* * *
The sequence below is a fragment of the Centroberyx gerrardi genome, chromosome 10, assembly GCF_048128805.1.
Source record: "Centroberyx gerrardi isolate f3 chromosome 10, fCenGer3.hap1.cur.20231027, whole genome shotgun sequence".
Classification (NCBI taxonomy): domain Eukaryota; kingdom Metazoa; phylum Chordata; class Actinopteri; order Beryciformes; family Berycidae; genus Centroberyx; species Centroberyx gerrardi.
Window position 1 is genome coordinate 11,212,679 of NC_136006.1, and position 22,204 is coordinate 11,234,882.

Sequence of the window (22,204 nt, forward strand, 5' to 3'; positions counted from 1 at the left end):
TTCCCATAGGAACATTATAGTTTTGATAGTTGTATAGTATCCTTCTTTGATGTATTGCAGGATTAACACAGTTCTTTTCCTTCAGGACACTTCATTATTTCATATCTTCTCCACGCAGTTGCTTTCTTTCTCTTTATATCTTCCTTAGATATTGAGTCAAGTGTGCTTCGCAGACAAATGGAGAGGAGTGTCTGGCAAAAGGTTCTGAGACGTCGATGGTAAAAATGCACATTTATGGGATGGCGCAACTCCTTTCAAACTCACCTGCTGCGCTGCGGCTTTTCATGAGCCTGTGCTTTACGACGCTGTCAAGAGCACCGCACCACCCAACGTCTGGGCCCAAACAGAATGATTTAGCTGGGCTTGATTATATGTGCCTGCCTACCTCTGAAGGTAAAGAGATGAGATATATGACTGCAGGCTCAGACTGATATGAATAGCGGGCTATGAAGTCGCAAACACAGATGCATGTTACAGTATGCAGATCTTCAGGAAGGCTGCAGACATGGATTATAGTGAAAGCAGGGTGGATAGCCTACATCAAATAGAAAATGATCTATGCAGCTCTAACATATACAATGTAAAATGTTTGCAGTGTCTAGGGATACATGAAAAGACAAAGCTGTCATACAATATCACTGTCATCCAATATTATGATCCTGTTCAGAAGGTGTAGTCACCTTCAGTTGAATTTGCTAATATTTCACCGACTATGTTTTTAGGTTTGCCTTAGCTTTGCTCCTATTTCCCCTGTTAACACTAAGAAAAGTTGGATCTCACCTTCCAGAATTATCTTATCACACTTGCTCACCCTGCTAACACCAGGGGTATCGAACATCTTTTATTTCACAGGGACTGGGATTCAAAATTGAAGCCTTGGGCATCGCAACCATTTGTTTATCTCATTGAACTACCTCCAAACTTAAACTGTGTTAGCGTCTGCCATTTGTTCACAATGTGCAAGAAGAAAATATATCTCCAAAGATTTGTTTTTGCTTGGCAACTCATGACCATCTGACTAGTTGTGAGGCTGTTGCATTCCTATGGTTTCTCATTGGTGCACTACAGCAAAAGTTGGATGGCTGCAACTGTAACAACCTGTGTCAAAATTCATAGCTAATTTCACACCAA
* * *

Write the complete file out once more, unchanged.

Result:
The sequence below is a fragment of the Centroberyx gerrardi genome, chromosome 10, assembly GCF_048128805.1.
Source record: "Centroberyx gerrardi isolate f3 chromosome 10, fCenGer3.hap1.cur.20231027, whole genome shotgun sequence".
Classification (NCBI taxonomy): domain Eukaryota; kingdom Metazoa; phylum Chordata; class Actinopteri; order Beryciformes; family Berycidae; genus Centroberyx; species Centroberyx gerrardi.
Window position 1 is genome coordinate 11,212,679 of NC_136006.1, and position 22,204 is coordinate 11,234,882.

Sequence of the window (22,204 nt, forward strand, 5' to 3'; positions counted from 1 at the left end):
TTCCCATAGGAACATTATAGTTTTGATAGTTGTATAGTATCCTTCTTTGATGTATTGCAGGATTAACACAGTTCTTTTCCTTCAGGACACTTCATTATTTCATATCTTCTCCACGCAGTTGCTTTCTTTCTCTTTATATCTTCCTTAGATATTGAGTCAAGTGTGCTTCGCAGACAAATGGAGAGGAGTGTCTGGCAAAAGGTTCTGAGACGTCGATGGTAAAAATGCACATTTATGGGATGGCGCAACTCCTTTCAAACTCACCTGCTGCGCTGCGGCTTTTCATGAGCCTGTGCTTTACGACGCTGTCAAGAGCACCGCACCACCCAACGTCTGGGCCCAAACAGAATGATTTAGCTGGGCTTGATTATATGTGCCTGCCTACCTCTGAAGGTAAAGAGATGAGATATATGACTGCAGGCTCAGACTGATATGAATAGCGGGCTATGAAGTCGCAAACACAGATGCATGTTACAGTATGCAGATCTTCAGGAAGGCTGCAGACATGGATTATAGTGAAAGCAGGGTGGATAGCCTACATCAAATAGAAAATGATCTATGCAGCTCTAACATATACAATGTAAAATGTTTGCAGTGTCTAGGGATACATGAAAAGACAAAGCTGTCATACAATATCACTGTCATCCAATATTATGATCCTGTTCAGAAGGTGTAGTCACCTTCAGTTGAATTTGCTAATATTTCACCGACTATGTTTTTAGGTTTGCCTTAGCTTTGCTCCTATTTCCCCTGTTAACACTAAGAAAAGTTGGATCTCACCTTCCAGAATTATCTTATCACACTTGCTCACCCTGCTAACACCAGGGGTATCGAACATCTTTTATTTCACAGGGACTGGGATTCAAAATTGAAGCCTTGGGCATCGCAACCATTTGTTTATCTCATTGAACTACCTCCAAACTTAAACTGTGTTAGCGTCTGCCATTTGTTCACAATGTGCAAGAAGAAAATATATCTCCAAAGATTTGTTTTTGCTTGGCAACTCATGACCATCTGACTAGTTGTGAGGCTGTTGCATTCCTATGGTTTCTCATTGGTGCACTACAGCAAAAGTTGGATGGCTGCAACTGTAACAACCTGTGTCAAAATTCATAGCTAATTTCACACCAA